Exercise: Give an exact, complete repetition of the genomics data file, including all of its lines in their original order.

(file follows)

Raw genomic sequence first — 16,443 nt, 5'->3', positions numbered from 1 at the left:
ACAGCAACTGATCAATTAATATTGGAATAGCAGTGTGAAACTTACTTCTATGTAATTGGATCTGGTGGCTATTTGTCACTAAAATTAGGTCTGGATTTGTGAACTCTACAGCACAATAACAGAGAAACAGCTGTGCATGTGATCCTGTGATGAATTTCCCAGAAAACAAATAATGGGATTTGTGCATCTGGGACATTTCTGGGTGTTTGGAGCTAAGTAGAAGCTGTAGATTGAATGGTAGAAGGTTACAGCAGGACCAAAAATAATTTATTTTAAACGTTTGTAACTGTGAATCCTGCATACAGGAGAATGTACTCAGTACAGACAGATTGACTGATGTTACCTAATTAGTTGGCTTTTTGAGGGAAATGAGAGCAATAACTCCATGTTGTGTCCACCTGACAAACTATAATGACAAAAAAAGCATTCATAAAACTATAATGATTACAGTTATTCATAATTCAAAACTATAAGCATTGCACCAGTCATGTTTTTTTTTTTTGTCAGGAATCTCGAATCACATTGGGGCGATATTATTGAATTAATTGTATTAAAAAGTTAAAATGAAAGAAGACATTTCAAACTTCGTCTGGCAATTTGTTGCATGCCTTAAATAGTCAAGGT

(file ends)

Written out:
Raw genomic sequence first — 16,443 nt, 5'->3', positions numbered from 1 at the left:
ACAGCAACTGATCAATTAATATTGGAATAGCAGTGTGAAACTTACTTCTATGTAATTGGATCTGGTGGCTATTTGTCACTAAAATTAGGTCTGGATTTGTGAACTCTACAGCACAATAACAGAGAAACAGCTGTGCATGTGATCCTGTGATGAATTTCCCAGAAAACAAATAATGGGATTTGTGCATCTGGGACATTTCTGGGTGTTTGGAGCTAAGTAGAAGCTGTAGATTGAATGGTAGAAGGTTACAGCAGGACCAAAAATAATTTATTTTAAACGTTTGTAACTGTGAATCCTGCATACAGGAGAATGTACTCAGTACAGACAGATTGACTGATGTTACCTAATTAGTTGGCTTTTTGAGGGAAATGAGAGCAATAACTCCATGTTGTGTCCACCTGACAAACTATAATGACAAAAAAAGCATTCATAAAACTATAATGATTACAGTTATTCATAATTCAAAACTATAAGCATTGCACCAGTCATGTTTTTTTTTTTTGTCAGGAATCTCGAATCACATTGGGGCGATATTATTGAATTAATTGTATTAAAAAGTTAAAATGAAAGAAGACATTTCAAACTTCGTCTGGCAATTTGTTGCATGCCTTAAATAGTCAAGGT